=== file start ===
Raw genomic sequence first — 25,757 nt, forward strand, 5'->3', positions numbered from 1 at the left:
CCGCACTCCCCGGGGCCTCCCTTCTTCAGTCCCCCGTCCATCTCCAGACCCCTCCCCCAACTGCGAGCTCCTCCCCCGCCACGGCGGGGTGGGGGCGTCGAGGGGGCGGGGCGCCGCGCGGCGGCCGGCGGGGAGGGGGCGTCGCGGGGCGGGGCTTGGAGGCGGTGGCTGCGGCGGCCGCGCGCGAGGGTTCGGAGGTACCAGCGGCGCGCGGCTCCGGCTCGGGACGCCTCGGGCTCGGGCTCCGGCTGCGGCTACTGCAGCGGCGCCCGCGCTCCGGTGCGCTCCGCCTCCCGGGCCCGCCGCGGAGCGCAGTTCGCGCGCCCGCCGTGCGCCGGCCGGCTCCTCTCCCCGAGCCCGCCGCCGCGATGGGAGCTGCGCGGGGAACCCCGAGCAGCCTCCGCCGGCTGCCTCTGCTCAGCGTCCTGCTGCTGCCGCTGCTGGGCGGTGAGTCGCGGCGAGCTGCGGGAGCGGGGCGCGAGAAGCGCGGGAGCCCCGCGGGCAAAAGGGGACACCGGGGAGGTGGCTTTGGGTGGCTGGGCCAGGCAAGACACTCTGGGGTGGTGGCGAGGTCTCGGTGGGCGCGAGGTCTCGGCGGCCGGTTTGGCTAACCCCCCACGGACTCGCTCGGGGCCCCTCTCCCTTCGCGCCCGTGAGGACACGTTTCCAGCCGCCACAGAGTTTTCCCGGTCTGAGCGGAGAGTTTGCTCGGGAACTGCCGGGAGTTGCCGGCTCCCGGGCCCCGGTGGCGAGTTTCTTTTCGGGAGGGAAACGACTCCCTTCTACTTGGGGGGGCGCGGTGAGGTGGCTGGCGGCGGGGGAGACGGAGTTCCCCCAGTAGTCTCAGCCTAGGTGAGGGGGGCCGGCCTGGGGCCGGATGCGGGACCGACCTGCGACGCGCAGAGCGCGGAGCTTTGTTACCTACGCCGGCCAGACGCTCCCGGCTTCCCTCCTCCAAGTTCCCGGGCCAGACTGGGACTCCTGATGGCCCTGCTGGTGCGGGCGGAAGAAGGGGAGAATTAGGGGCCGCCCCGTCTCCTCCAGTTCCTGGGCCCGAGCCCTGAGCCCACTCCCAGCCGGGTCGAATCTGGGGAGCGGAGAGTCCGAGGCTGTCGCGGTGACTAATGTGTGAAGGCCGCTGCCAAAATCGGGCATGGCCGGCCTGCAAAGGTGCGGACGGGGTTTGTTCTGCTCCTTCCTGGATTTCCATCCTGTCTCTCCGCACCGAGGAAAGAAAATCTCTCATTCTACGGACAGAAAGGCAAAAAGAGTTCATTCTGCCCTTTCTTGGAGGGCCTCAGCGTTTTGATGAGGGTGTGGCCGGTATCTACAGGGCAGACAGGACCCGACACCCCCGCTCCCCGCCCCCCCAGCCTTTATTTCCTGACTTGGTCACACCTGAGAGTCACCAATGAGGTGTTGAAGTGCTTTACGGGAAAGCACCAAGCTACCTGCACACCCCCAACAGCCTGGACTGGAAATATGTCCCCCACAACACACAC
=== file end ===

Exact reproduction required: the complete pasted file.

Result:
Raw genomic sequence first — 25,757 nt, forward strand, 5'->3', positions numbered from 1 at the left:
CCGCACTCCCCGGGGCCTCCCTTCTTCAGTCCCCCGTCCATCTCCAGACCCCTCCCCCAACTGCGAGCTCCTCCCCCGCCACGGCGGGGTGGGGGCGTCGAGGGGGCGGGGCGCCGCGCGGCGGCCGGCGGGGAGGGGGCGTCGCGGGGCGGGGCTTGGAGGCGGTGGCTGCGGCGGCCGCGCGCGAGGGTTCGGAGGTACCAGCGGCGCGCGGCTCCGGCTCGGGACGCCTCGGGCTCGGGCTCCGGCTGCGGCTACTGCAGCGGCGCCCGCGCTCCGGTGCGCTCCGCCTCCCGGGCCCGCCGCGGAGCGCAGTTCGCGCGCCCGCCGTGCGCCGGCCGGCTCCTCTCCCCGAGCCCGCCGCCGCGATGGGAGCTGCGCGGGGAACCCCGAGCAGCCTCCGCCGGCTGCCTCTGCTCAGCGTCCTGCTGCTGCCGCTGCTGGGCGGTGAGTCGCGGCGAGCTGCGGGAGCGGGGCGCGAGAAGCGCGGGAGCCCCGCGGGCAAAAGGGGACACCGGGGAGGTGGCTTTGGGTGGCTGGGCCAGGCAAGACACTCTGGGGTGGTGGCGAGGTCTCGGTGGGCGCGAGGTCTCGGCGGCCGGTTTGGCTAACCCCCCACGGACTCGCTCGGGGCCCCTCTCCCTTCGCGCCCGTGAGGACACGTTTCCAGCCGCCACAGAGTTTTCCCGGTCTGAGCGGAGAGTTTGCTCGGGAACTGCCGGGAGTTGCCGGCTCCCGGGCCCCGGTGGCGAGTTTCTTTTCGGGAGGGAAACGACTCCCTTCTACTTGGGGGGGCGCGGTGAGGTGGCTGGCGGCGGGGGAGACGGAGTTCCCCCAGTAGTCTCAGCCTAGGTGAGGGGGGCCGGCCTGGGGCCGGATGCGGGACCGACCTGCGACGCGCAGAGCGCGGAGCTTTGTTACCTACGCCGGCCAGACGCTCCCGGCTTCCCTCCTCCAAGTTCCCGGGCCAGACTGGGACTCCTGATGGCCCTGCTGGTGCGGGCGGAAGAAGGGGAGAATTAGGGGCCGCCCCGTCTCCTCCAGTTCCTGGGCCCGAGCCCTGAGCCCACTCCCAGCCGGGTCGAATCTGGGGAGCGGAGAGTCCGAGGCTGTCGCGGTGACTAATGTGTGAAGGCCGCTGCCAAAATCGGGCATGGCCGGCCTGCAAAGGTGCGGACGGGGTTTGTTCTGCTCCTTCCTGGATTTCCATCCTGTCTCTCCGCACCGAGGAAAGAAAATCTCTCATTCTACGGACAGAAAGGCAAAAAGAGTTCATTCTGCCCTTTCTTGGAGGGCCTCAGCGTTTTGATGAGGGTGTGGCCGGTATCTACAGGGCAGACAGGACCCGACACCCCCGCTCCCCGCCCCCCCAGCCTTTATTTCCTGACTTGGTCACACCTGAGAGTCACCAATGAGGTGTTGAAGTGCTTTACGGGAAAGCACCAAGCTACCTGCACACCCCCAACAGCCTGGACTGGAAATATGTCCCCCACAACACACAC